Refugee Politics in Vermont

This project is a pilot study designed to understand the roles that political organizing
and advocacy have played in the resettlement process of newly arrived refugees in the
state of Vermont.  Focusing on the experiences of newcomers from diverse locations
ranging from South Asia to Eastern and Central Africa to Eastern Europe and the Middle
East, the project looks at the interaction between refugees, service providers and the
broader host communities in Vermont.  With a particular emphasis on Chittenden County– the
primary settlement site for the vast majority of refugees– the project explores the ways
in which new refugees have worked to represent their interests with state and federal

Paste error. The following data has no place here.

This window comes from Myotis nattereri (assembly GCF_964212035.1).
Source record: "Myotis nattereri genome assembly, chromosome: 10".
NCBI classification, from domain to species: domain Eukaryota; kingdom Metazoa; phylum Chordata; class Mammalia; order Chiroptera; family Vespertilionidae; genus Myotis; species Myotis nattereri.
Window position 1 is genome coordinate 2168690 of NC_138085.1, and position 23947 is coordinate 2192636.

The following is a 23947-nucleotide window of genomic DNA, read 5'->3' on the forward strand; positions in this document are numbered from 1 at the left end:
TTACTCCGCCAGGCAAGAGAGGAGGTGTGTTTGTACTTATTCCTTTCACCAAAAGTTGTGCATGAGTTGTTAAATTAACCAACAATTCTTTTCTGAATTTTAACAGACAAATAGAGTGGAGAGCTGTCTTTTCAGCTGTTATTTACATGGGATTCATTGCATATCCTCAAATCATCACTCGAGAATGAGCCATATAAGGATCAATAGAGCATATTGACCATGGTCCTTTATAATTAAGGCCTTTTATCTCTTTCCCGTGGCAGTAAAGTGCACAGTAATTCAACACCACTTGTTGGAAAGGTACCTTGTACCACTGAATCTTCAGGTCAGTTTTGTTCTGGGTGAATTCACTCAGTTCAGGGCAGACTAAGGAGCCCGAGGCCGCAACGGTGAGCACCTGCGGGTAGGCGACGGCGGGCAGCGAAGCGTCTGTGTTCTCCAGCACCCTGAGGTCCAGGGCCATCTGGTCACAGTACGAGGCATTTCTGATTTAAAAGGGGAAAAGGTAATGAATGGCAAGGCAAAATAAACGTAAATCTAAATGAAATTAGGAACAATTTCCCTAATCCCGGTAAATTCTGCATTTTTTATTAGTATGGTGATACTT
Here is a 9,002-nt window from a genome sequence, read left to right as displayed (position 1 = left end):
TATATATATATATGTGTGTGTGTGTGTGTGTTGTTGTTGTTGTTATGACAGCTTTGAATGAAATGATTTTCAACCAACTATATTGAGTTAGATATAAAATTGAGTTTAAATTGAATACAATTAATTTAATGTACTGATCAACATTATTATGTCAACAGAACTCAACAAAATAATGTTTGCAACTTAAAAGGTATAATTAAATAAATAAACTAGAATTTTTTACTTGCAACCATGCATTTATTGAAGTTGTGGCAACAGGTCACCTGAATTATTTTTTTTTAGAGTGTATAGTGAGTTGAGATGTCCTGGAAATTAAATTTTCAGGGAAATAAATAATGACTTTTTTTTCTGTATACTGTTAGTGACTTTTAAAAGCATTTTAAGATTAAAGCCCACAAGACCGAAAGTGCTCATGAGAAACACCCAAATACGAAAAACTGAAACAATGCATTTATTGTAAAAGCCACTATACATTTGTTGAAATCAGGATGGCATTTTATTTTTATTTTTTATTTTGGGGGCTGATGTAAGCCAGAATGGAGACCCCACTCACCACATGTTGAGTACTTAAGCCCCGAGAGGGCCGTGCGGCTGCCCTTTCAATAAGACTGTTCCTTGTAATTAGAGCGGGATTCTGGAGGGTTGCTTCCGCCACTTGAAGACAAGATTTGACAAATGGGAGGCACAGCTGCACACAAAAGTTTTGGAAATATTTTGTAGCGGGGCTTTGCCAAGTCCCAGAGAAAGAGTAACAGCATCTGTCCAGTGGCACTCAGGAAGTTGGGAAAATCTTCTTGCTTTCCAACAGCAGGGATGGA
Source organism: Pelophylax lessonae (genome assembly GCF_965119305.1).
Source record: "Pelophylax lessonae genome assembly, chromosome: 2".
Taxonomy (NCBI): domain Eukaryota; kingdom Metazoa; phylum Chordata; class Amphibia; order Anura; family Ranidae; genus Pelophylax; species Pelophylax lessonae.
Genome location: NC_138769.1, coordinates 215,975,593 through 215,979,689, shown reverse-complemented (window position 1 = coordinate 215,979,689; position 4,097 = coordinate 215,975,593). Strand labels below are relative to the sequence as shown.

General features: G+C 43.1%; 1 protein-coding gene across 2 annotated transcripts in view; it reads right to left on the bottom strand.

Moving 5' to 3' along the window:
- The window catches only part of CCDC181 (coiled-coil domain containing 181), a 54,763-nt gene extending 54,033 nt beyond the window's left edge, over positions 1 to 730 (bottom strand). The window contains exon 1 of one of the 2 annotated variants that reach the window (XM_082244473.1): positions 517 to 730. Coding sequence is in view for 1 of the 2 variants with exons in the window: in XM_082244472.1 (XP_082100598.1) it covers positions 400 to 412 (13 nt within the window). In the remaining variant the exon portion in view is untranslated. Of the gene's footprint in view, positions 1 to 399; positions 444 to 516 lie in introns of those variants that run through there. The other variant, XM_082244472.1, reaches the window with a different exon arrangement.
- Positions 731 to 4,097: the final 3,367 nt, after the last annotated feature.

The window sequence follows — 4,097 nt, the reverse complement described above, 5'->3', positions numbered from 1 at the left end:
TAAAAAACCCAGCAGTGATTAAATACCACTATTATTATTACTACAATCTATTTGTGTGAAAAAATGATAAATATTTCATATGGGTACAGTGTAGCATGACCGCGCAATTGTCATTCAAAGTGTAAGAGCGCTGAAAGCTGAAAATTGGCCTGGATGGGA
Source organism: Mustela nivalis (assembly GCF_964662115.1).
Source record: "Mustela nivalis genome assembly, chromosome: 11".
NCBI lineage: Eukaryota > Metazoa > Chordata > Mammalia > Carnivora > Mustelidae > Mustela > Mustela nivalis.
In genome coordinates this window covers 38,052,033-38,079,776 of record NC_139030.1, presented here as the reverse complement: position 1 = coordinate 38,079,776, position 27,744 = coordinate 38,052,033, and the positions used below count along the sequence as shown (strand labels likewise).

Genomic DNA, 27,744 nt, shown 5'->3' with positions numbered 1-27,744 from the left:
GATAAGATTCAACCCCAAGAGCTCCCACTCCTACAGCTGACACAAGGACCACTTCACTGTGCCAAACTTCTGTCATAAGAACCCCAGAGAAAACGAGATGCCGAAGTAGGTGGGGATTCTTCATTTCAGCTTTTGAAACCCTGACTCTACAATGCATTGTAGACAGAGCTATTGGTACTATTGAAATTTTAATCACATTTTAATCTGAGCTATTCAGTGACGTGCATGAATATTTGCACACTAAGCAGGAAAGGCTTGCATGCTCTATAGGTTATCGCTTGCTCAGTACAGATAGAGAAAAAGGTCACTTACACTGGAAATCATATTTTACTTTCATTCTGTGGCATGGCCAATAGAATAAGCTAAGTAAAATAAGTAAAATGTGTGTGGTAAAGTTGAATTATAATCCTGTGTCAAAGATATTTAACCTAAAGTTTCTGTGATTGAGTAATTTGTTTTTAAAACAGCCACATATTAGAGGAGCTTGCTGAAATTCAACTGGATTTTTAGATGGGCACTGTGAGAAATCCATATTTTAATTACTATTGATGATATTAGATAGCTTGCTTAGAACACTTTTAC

agencies, healthcare providers, employers, religious and ethnic groups, and the broader
community at large.  What types of associations have they formed, what kinds of community
gatherings have they created, and what community spaces have they been able to develop
for use by members of a given population?  Given the historic lack of immigration in the
state, what resources and services are refugees able to leverage for their communal needs
and to what degree?  Is there friction between refugee populations and other potentially
marginalized groups?  Using key informant interviews, community-based surveys, and focus
group research, the project examines the possibilities of cross-cultural solidarities and
alliances and analyzes the challenges of tensions based on race, class, ethnicity,
gender, and language between newcomers and older residents.  The focus of the pilot study
is on representation and power, and will lay the foundation for a longer-term study of
refugee resettlement and acculturation in a generally understudied site, the US Northeast.